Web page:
Monday, November 14, 2011

I'd Love To Turn You On - At The Movies #26 - Never Cry Wolf (dir. Carroll Ballard, 1983)

I was surprised when I watched Never Cry Wolf recently and noticed for the first time that it’s a Disney film. I’ve always thought of it as an art film. Based on a memoir by Farley Mowat, it follows the adventures of a Canadian biologist named Tyler who is sent to the Arctic to study wolves and find out whether or not they’re killing off herds of caribou. On the journey north, he begins to realize the magnitude of what he’s about to do – live alone for an entire summer in a harsh wilderness, hundreds of miles from civilization – and he calms his nerves with a local beverage called “Moose Juice” – half beer, half pure grain alcohol. He grows so fond of this elixir that he buys cases and cases of it to take with him. When it comes time to take off for the final leg of the journey though, the beer combined with his mountain of supplies weighs down the two-seat prop plane, and the pilot starts chucking supplies indiscriminately—science equipment, food, toilet paper and god knows what else. He’s dropped off on a frozen lake in the middle of vast valley. He looks around, tries to light his pipe, and ponders what to do next. “The possibilities,” he thinks to himself, “are many.”
Indeed they are. He almost dies in several harrowing scenes before he starts to get a knack for the place and not only survives but becomes quite close to the wolves, even going so far as to adopt some of their traits by eating mice, howling and marking his territory by drinking a bunch of Moose Juice and pissing on every rock within a 100-yard radius. There’s also a compelling narrative thread of his interactions with Inuit natives that gives the film a satisfying layer of complexity. The storytelling is top notch throughout, with sparse and smart dialogue and voice-over narration to delicately move the plot along. But the real star here is the photography. Never Cry Wolf is filled from credit to credit with gorgeous shots of the Arctic wilds. The light up there has a thin, blue quality that’s unlike the light I’ve seen in any other film, and the director (Carroll Ballard) often pulls way back to show Tyler dwarfed by his immense and desolate surroundings, shots that carry as much thematic weight as aesthetic. Even better than the landscape shots, though, are those of the wolves. The movie really gives the feel of living with them, and they’re beautiful, fascinating creatures, with a complex social order. The best subplots in the film are the completely wordless scenes in which the wolves slowly accept Tyler into their society, and he not only comes to understand that they’re not a violent threat, he comes to love them. It’s like watching the earliest stages of humans’ relationship with dogs, and it’s very touching. But it’s never overbearing and sentimental, so it holds up to repeated viewings better, I think, than many of its siblings in the Disney family—so much so that it’s hard to believe at times that actually is a Disney film.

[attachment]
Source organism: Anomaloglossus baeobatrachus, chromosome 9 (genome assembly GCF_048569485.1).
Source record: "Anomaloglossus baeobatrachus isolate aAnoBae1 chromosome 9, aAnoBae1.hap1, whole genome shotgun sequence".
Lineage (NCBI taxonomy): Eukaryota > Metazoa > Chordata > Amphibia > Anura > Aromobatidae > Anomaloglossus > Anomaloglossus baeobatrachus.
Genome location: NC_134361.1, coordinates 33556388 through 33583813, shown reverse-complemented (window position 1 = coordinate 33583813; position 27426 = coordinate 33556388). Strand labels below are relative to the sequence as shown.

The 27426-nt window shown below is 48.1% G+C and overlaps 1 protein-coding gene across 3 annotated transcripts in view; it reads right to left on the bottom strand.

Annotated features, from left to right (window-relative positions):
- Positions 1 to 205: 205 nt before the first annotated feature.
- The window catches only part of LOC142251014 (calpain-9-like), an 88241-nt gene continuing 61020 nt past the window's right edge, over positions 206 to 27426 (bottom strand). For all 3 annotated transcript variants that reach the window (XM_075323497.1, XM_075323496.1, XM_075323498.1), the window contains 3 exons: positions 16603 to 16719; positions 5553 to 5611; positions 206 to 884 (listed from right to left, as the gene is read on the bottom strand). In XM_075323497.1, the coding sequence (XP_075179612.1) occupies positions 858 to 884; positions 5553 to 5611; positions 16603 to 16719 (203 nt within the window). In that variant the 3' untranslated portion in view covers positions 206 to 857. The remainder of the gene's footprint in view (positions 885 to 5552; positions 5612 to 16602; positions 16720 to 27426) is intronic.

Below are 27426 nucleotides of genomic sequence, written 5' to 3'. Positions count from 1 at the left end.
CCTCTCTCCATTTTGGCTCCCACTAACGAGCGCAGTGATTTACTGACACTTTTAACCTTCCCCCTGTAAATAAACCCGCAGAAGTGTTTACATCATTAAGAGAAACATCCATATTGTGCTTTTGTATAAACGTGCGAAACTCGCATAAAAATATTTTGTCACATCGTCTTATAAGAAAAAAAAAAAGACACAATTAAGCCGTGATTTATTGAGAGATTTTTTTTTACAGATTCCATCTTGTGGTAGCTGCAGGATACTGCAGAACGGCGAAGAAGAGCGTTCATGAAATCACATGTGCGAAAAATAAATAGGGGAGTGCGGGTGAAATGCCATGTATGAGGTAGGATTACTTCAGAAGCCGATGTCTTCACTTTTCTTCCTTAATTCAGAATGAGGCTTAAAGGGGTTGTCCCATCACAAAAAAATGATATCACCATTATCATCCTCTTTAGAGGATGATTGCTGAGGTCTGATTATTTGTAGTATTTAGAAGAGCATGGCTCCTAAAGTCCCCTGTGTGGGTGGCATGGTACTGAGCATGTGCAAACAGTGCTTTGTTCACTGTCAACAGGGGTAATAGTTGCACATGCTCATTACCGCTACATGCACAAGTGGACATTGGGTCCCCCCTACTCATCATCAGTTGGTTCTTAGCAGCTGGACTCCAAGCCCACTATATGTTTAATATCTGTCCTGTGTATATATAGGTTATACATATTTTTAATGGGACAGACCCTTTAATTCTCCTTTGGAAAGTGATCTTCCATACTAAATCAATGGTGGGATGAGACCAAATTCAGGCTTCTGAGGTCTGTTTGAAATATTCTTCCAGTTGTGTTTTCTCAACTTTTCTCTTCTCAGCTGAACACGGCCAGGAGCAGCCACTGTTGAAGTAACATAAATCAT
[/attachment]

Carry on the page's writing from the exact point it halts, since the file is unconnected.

- Joe Miller

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